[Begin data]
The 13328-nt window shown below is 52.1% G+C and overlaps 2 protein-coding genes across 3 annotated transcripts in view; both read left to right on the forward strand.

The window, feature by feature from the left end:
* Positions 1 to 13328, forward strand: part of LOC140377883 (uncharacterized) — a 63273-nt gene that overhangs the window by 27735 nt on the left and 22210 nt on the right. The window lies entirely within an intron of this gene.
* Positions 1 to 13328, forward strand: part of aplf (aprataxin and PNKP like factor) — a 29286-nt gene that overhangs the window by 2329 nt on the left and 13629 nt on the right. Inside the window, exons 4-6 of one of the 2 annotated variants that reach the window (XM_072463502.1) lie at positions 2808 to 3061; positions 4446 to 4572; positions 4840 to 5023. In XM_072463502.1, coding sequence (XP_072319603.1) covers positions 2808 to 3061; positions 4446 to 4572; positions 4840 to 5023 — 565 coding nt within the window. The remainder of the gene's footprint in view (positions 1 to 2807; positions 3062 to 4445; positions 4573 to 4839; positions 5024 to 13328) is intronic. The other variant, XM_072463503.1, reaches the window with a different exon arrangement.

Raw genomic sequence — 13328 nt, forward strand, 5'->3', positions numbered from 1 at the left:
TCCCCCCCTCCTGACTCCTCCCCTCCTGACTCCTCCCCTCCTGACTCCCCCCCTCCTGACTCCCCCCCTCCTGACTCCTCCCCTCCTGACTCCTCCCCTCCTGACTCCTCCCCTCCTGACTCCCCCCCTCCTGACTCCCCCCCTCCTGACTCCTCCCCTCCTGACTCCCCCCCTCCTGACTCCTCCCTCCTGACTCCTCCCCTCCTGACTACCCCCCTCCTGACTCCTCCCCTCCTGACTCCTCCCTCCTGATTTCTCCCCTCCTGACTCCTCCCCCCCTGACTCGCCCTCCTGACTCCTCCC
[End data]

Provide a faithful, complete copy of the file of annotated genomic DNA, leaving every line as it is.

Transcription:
The 13328-nt window shown below is 52.1% G+C and overlaps 2 protein-coding genes across 3 annotated transcripts in view; both read left to right on the forward strand.

The window, feature by feature from the left end:
* Positions 1 to 13328, forward strand: part of LOC140377883 (uncharacterized) — a 63273-nt gene that overhangs the window by 27735 nt on the left and 22210 nt on the right. The window lies entirely within an intron of this gene.
* Positions 1 to 13328, forward strand: part of aplf (aprataxin and PNKP like factor) — a 29286-nt gene that overhangs the window by 2329 nt on the left and 13629 nt on the right. Inside the window, exons 4-6 of one of the 2 annotated variants that reach the window (XM_072463502.1) lie at positions 2808 to 3061; positions 4446 to 4572; positions 4840 to 5023. In XM_072463502.1, coding sequence (XP_072319603.1) covers positions 2808 to 3061; positions 4446 to 4572; positions 4840 to 5023 — 565 coding nt within the window. The remainder of the gene's footprint in view (positions 1 to 2807; positions 3062 to 4445; positions 4573 to 4839; positions 5024 to 13328) is intronic. The other variant, XM_072463503.1, reaches the window with a different exon arrangement.

Raw genomic sequence — 13328 nt, forward strand, 5'->3', positions numbered from 1 at the left:
TCCCCCCCTCCTGACTCCTCCCCTCCTGACTCCTCCCCTCCTGACTCCCCCCCTCCTGACTCCCCCCCTCCTGACTCCTCCCCTCCTGACTCCTCCCCTCCTGACTCCTCCCCTCCTGACTCCCCCCCTCCTGACTCCCCCCCTCCTGACTCCTCCCCTCCTGACTCCCCCCCTCCTGACTCCTCCCTCCTGACTCCTCCCCTCCTGACTACCCCCCTCCTGACTCCTCCCCTCCTGACTCCTCCCTCCTGATTTCTCCCCTCCTGACTCCTCCCCCCCTGACTCGCCCTCCTGACTCCTCCC